In Lectures on Faith, Joseph Smith taught that “a religion that does not require the sacrifice of all things never has the power sufficient to produce the faith necessary unto life and salvation” (Lecture 6, verse 7). The Church’s dramatic history demonstrates that this call to sacrifice was not mere rhetoric. Extolling the endurance of the pioneers is part of Mormon tradition. In talks and lessons members are repeatedly reminded of commandments and duties. The Mormon system of small congregations with numerous callings and meetings invites one to be fully committed in order to be in “good standing.” The temple recommend interview checks on compliance with commandments such as attendance, Word of Wisdom, and tithing. Our thousands of missionaries exemplify this spirit of total dedication. The call to “sacrifice” through service on various fronts is a regular theme in General Conference talks. The Church thus maintains its status as a “high-tension religious organization” which, according to Finke and Stark (2005), makes members value their membership more than in low-tension, mainline churches. Furthermore, this tension with the “evil” outside world is said to ensure a religion’s vitality.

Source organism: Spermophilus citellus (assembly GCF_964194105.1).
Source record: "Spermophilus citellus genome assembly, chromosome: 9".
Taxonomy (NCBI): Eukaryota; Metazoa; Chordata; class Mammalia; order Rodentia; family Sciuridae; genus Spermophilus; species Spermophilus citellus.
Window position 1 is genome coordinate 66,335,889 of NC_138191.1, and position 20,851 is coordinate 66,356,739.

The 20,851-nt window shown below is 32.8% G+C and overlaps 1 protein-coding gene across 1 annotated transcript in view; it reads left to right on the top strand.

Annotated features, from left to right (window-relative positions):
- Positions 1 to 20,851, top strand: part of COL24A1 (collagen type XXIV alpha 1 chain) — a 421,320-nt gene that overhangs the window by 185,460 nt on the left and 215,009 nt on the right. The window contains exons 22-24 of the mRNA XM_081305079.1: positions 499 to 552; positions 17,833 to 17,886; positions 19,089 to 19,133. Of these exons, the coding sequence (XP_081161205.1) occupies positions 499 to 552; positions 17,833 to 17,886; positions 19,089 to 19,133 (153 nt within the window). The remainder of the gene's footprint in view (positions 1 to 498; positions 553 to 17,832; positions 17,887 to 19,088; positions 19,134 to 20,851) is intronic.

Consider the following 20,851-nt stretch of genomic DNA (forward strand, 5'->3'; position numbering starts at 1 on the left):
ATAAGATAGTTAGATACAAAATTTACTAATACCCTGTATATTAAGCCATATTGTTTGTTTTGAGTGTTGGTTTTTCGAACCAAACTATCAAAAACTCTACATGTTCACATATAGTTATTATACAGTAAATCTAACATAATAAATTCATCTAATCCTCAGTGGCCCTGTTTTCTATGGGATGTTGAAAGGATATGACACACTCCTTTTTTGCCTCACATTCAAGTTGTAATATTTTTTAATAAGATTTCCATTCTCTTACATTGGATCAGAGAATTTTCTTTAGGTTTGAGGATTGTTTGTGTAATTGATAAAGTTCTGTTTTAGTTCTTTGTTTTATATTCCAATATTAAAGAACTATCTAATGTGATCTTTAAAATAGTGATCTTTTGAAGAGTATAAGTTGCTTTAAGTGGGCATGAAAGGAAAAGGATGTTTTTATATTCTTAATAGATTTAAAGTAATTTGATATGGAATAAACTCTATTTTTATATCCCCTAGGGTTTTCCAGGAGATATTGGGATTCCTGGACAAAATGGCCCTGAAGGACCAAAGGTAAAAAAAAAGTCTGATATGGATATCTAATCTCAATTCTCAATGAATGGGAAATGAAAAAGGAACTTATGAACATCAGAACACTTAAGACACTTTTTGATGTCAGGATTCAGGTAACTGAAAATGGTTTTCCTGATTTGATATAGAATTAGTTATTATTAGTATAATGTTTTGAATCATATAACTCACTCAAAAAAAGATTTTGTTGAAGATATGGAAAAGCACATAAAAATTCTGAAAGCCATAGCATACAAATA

However, to continue in the market economy terms of Finke and Stark, this approach comes at a high price, i.e. the loss of the majority of the members to inactivity—a fact that Finke and Stark overlook. The theory that more demanding sects do better holds, but, ironically, only for a fraction of the membership. The “costs” of our Church demands are indeed one of the main causes of dropping out. “Inactive” members constitute the majority of Mormons. The Church still counts them as members and cares for them: retention and reactivation are core terms in Church programs. According to ldschurchgrowth, the rate of inactivity in foreign countries hovers around 78%, meaning about 4 out of 5 members are inactive. This ratio of members who step away from participation is not new in the mission field. In 1928, Apostle John A. Widtsoe, then president of the European mission, wrote that probably fewer than a quarter of the members were active (letter to Heber J. Grant, cited in Euvrard 2008:210).That ratio is comparable in other parts of the world outside the United States (Gooren 2007; Knowlton 2005; Numano 2006).